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Indian Air Force 'beats RAF 12-0 in training exercise' – using Russian-designed jets

Published 07/08/2015

Indian Air Force have taken the unusual step of publicly proclaiming their win
Indian Air Force have taken the unusual step of publicly proclaiming their win

India’s top guns have claimed they humiliated the cream of the RAF during a two-week exercise which offered British pilots a rare chance to go up against some of the latest Russian-designed fighter jets.

Operation Indradhanush saw the Indian Air Force (IAF) bring four of its fleet of Russian-designed SU-30MKI Flanker fighter aircraft to RAF Coningsby in Lincolnshire to face off against the RAF’s Typhoon FGR4 fighter.

The exercise was relished by British pilots as an opportunity to train alongside Russian-designed aircraft, amid increasing tensions in the Baltic – where the RAF has deployed fighters following the conflict in Ukraine – and more frequent interceptions of Russian bombers off the British coastline.

However, to the dismay of RAF officers, their Indian counterparts have reportedly taken the unusual step of publicly claiming to have come away from the exercise with a resounding 12-0 victory against their UK opponents.

In an interview with Indian television, IAF Group Captain Ashu Srivastav claimed victory over the British aircraft during close-range dogfights – prompting an RAF source to label his claim “comical”.

Group Captain Srivastav said the performance of his pilots was “exceptional”, while other reports in the Indian media said that IAF aircraft were able to defeat the more advanced RAF Typhoon aircraft not only in one-on-one combat, but also in situations where one IAF pilot was pitted against two Typhoons.

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Responding to the Indian claims, the RAF source they were clearly designed for the “domestic audience”. He told The Independent: “There must have been some clouded recollection on the flights back to India, as the headlines of the Indian press bear no relation to the results of the tactical scenarios completed on the exercise in any shape or form.”

The RAF source also stressed that the Typhoons had effectively been fighting “with one arm behind their backs” as they did not make full use of their more advanced weapons systems.

Tony Osborne, the London bureau chief of Aviation Week, also suggested caution when dealing with the Indian claims. “These cricket-style scores claimed by the IAF look impressive but should be treated with caution and certainly not as a realistic gauge of combat capability,” he said.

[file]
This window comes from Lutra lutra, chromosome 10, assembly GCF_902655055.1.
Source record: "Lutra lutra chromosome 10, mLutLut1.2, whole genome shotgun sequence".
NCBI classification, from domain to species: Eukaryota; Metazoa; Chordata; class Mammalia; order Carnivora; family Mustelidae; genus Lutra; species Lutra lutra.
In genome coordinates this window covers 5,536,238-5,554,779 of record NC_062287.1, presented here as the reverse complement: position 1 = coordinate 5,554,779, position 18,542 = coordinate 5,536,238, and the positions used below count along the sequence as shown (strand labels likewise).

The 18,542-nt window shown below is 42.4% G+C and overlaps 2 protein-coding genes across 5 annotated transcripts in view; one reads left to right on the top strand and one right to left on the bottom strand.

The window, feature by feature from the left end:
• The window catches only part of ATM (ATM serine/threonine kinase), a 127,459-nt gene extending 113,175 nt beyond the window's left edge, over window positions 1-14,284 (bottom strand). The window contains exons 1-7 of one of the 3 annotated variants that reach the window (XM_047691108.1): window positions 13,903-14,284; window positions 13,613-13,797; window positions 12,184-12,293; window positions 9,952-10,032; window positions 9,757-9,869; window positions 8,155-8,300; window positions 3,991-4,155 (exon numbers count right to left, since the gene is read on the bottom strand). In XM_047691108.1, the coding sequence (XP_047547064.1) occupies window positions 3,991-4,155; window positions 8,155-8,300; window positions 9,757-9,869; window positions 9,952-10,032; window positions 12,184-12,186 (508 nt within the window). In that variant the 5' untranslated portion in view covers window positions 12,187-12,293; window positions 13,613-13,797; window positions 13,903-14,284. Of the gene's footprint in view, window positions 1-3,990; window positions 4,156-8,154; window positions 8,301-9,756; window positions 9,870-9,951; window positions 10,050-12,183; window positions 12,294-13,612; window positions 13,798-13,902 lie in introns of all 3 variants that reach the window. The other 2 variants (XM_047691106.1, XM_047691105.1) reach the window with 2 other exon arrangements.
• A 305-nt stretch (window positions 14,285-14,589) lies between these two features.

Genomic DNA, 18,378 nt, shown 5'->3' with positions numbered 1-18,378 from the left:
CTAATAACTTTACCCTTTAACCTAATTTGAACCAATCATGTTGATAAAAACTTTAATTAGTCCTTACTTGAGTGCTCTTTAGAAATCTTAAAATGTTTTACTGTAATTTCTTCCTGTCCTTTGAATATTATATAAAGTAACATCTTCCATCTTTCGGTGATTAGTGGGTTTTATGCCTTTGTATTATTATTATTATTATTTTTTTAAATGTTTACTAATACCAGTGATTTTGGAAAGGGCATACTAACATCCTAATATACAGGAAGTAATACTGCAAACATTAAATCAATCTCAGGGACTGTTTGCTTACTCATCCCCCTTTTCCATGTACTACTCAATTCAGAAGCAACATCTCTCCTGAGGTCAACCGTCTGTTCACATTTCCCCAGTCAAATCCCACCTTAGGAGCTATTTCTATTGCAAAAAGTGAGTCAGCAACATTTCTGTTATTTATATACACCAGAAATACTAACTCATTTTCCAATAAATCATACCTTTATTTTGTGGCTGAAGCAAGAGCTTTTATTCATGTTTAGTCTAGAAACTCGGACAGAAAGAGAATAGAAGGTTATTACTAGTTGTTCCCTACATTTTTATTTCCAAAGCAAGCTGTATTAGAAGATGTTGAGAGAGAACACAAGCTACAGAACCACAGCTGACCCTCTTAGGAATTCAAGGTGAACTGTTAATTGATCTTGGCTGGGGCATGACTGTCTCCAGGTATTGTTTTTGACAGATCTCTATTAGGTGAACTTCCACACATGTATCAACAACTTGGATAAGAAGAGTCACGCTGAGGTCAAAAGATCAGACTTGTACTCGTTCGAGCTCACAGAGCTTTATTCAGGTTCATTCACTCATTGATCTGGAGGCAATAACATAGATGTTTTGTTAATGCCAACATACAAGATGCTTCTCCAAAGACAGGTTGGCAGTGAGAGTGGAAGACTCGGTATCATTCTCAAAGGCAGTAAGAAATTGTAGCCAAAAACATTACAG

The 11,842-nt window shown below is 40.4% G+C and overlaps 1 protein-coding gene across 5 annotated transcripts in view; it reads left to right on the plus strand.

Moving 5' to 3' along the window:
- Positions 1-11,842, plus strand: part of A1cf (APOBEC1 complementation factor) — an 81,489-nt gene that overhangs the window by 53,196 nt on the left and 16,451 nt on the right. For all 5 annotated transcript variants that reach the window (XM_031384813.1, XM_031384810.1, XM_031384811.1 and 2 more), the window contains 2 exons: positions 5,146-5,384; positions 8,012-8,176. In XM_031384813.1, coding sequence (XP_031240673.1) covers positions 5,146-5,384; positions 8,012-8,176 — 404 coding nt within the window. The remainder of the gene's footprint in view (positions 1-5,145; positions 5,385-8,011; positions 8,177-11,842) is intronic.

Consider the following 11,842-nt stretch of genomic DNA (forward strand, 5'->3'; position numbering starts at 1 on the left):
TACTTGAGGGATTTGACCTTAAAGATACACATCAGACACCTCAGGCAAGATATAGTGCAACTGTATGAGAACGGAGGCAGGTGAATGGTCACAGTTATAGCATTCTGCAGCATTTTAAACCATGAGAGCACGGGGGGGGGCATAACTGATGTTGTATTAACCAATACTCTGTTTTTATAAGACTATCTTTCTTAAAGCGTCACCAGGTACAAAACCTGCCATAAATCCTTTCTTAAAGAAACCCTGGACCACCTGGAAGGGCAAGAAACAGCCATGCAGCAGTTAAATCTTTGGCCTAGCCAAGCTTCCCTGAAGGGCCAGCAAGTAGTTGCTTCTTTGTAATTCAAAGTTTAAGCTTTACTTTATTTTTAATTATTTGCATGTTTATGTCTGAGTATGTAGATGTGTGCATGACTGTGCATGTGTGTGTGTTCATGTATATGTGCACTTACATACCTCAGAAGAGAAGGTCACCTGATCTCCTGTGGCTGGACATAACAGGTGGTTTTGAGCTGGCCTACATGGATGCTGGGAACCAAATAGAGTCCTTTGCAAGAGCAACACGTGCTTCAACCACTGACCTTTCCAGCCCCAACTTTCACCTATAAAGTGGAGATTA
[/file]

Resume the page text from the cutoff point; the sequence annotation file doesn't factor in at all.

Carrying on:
“We have to view these scores through the haze of pilot bravado, national pride and also some political correctness. Nonetheless, the Su-30MKI is one of the aircraft that the Typhoon was designed to tackle and defeat, and no doubt in the right hands would present a potent challenge. Today [though] the aim would be to engage aircraft like the Su-30MKI from long-range before the two could come together in a dogfight.”

Even the Indian pilot admitted the SU-30s were “less successful” in the longer-range combat exercises.

Aviation experts also pointed to an exercise in 2011 when RAF fighters decimated the ranks of the visiting IAF pilots, prompting the then Air Chief Marshal of the RAF, Stephen Dalton, to comment: “Well, they lost.”

A spokesperson for the RAF said of this summer’s exercises: “Our analysis does not match what has been reported, RAF pilots and the Typhoon performed well throughout the exercise with and against the Indian Air Force. Both [forces] learnt a great deal from the exercise  and the RAF look forward to the next opportunity to train alongside the IAF.”

The RAF has seven frontline Typhoon squadrons equipped but it has recently been reported that the RAF’s fast jet fleet, which is set to shrink to its smallest size in history by the end of the decade, is stretched to the limit while carrying out operations in the Middle East and the Baltic.

This week, Ministry of Defence officials granted another reprieve to ageing Tornado strike jets because of a shortage of aircraft needed to bomb Isis targets.

Independent

Typhoon FGR4: Britain’s best

 

Armament rating 8.0/10

 

Manoeuvrability 9.7/10

 

Max Rate of Climb 65k ft/min

 

Service Ceiling 65k ft

 

Max Speed 2.35 Mach

 

Fuel Economy 0.68 km/l

 

Unit Cost $125m

 

Probability of winning cannon dogfight 66%

 

Sukhoi su-30Mk1: Russia's best

 

Armament rating 8.5/10

 

Manoeuvrability 7.8/10

 

Max Rate of Climb 60k ft/min

 

Service Ceiling 56k ft

 

Max Speed 1.90 Mach

 

Fuel Economy 0.58 km/l

 

Unit Cost $47m

 

Probability of winning cannon dogfight 34%

 

Source: aviatia.net

Independent News Service

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